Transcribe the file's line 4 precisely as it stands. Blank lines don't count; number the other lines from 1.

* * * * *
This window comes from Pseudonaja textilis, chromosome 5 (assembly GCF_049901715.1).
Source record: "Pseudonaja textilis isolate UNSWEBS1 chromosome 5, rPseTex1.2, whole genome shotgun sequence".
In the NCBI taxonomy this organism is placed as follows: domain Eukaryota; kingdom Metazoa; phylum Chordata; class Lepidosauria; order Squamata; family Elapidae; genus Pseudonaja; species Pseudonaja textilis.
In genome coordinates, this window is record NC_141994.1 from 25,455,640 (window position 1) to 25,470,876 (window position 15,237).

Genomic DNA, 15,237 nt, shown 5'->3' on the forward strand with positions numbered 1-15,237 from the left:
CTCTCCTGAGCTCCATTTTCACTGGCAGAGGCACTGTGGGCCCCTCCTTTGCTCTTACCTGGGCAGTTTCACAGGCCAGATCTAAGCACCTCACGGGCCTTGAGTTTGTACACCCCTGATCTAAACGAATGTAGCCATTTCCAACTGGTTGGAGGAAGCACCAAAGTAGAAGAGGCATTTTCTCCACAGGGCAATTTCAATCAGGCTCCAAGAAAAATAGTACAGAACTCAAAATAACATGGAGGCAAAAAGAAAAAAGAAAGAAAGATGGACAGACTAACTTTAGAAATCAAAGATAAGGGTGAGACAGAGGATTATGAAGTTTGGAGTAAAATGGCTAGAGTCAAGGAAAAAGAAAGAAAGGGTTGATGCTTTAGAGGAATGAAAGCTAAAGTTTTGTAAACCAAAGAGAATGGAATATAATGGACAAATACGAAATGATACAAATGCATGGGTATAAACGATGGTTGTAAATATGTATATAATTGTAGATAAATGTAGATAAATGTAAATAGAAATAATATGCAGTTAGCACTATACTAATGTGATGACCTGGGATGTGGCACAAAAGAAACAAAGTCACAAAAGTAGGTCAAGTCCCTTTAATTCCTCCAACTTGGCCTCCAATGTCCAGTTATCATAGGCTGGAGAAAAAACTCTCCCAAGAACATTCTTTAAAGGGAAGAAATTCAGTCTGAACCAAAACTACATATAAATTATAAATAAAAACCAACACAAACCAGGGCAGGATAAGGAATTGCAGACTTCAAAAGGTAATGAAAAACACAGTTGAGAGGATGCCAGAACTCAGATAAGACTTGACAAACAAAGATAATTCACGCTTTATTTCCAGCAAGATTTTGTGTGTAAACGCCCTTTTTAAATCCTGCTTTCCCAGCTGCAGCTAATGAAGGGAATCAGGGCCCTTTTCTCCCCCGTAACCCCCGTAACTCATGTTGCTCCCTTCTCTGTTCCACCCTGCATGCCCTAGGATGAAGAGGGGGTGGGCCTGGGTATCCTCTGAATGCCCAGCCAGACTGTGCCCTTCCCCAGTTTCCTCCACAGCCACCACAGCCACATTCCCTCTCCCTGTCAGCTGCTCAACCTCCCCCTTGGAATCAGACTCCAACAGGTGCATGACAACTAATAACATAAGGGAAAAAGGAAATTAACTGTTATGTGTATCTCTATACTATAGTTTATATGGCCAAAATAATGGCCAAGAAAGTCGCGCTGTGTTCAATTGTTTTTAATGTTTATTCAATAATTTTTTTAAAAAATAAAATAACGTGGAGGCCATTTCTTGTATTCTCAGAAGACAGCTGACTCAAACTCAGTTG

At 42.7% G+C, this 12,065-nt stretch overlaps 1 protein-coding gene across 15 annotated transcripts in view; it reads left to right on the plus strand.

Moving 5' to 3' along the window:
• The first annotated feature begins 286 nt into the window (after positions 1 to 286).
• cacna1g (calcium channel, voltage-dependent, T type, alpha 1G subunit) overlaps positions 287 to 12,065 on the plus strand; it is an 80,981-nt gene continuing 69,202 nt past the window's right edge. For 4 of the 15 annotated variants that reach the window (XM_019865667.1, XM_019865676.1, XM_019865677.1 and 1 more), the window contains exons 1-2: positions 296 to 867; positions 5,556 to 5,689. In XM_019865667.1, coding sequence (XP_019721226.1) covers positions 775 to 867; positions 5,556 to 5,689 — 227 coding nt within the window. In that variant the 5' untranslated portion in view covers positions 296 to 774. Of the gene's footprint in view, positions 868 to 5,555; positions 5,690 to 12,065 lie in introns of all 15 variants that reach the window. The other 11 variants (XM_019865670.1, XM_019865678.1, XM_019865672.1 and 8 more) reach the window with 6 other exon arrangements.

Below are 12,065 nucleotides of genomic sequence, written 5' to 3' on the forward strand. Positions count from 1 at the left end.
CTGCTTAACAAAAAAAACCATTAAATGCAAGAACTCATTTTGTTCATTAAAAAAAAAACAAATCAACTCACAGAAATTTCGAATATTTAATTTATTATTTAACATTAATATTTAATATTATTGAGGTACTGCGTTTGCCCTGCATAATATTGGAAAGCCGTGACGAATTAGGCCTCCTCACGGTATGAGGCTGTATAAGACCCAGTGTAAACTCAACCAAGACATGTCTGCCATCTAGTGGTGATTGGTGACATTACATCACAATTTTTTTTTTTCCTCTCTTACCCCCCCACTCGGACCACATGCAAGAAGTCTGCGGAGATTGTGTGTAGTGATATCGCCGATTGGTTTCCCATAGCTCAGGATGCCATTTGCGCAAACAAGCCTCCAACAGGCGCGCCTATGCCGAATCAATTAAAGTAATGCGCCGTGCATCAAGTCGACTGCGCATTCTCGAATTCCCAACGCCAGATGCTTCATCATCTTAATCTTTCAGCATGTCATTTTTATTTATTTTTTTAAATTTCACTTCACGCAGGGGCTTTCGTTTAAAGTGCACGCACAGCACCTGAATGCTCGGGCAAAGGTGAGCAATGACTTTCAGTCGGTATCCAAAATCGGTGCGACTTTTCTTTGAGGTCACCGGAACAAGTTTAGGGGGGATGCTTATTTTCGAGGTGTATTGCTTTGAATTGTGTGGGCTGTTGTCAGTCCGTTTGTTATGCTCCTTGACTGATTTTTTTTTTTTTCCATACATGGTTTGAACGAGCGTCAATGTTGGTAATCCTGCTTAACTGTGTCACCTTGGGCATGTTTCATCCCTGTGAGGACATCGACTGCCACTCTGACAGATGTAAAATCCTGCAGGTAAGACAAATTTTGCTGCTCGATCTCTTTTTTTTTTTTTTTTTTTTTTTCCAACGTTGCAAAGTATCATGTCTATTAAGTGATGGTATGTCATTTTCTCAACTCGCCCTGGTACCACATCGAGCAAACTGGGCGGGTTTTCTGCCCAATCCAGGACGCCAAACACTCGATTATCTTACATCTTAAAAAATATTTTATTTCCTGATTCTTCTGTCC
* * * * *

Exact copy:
In genome coordinates, this window is record NC_141994.1 from 25,455,640 (window position 1) to 25,470,876 (window position 15,237).